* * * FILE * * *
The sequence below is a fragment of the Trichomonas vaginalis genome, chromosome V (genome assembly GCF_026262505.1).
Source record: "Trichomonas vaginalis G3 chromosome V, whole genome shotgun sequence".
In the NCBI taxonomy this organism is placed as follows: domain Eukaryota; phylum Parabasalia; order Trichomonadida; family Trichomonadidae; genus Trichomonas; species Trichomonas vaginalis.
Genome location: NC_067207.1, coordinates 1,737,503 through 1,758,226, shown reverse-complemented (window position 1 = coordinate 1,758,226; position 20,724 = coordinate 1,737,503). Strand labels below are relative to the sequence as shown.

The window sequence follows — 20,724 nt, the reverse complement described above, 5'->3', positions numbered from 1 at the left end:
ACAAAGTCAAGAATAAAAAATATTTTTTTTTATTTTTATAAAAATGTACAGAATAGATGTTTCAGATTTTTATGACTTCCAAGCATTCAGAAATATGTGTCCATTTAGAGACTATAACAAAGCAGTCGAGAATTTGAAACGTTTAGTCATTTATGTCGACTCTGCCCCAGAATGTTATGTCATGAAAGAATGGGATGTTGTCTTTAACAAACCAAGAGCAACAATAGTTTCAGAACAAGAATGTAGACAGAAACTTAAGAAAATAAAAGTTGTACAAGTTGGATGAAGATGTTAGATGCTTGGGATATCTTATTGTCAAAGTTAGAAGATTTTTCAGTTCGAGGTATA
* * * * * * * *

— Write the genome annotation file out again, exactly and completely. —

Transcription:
The sequence below is a fragment of the Trichomonas vaginalis genome, chromosome V (genome assembly GCF_026262505.1).
Source record: "Trichomonas vaginalis G3 chromosome V, whole genome shotgun sequence".
In the NCBI taxonomy this organism is placed as follows: domain Eukaryota; phylum Parabasalia; order Trichomonadida; family Trichomonadidae; genus Trichomonas; species Trichomonas vaginalis.
Genome location: NC_067207.1, coordinates 1,737,503 through 1,758,226, shown reverse-complemented (window position 1 = coordinate 1,758,226; position 20,724 = coordinate 1,737,503). Strand labels below are relative to the sequence as shown.

The window sequence follows — 20,724 nt, the reverse complement described above, 5'->3', positions numbered from 1 at the left end:
ACAAAGTCAAGAATAAAAAATATTTTTTTTTATTTTTATAAAAATGTACAGAATAGATGTTTCAGATTTTTATGACTTCCAAGCATTCAGAAATATGTGTCCATTTAGAGACTATAACAAAGCAGTCGAGAATTTGAAACGTTTAGTCATTTATGTCGACTCTGCCCCAGAATGTTATGTCATGAAAGAATGGGATGTTGTCTTTAACAAACCAAGAGCAACAATAGTTTCAGAACAAGAATGTAGACAGAAACTTAAGAAAATAAAAGTTGTACAAGTTGGATGAAGATGTTAGATGCTTGGGATATCTTATTGTCAAAGTTAGAAGATTTTTCAGTTCGAGGTATA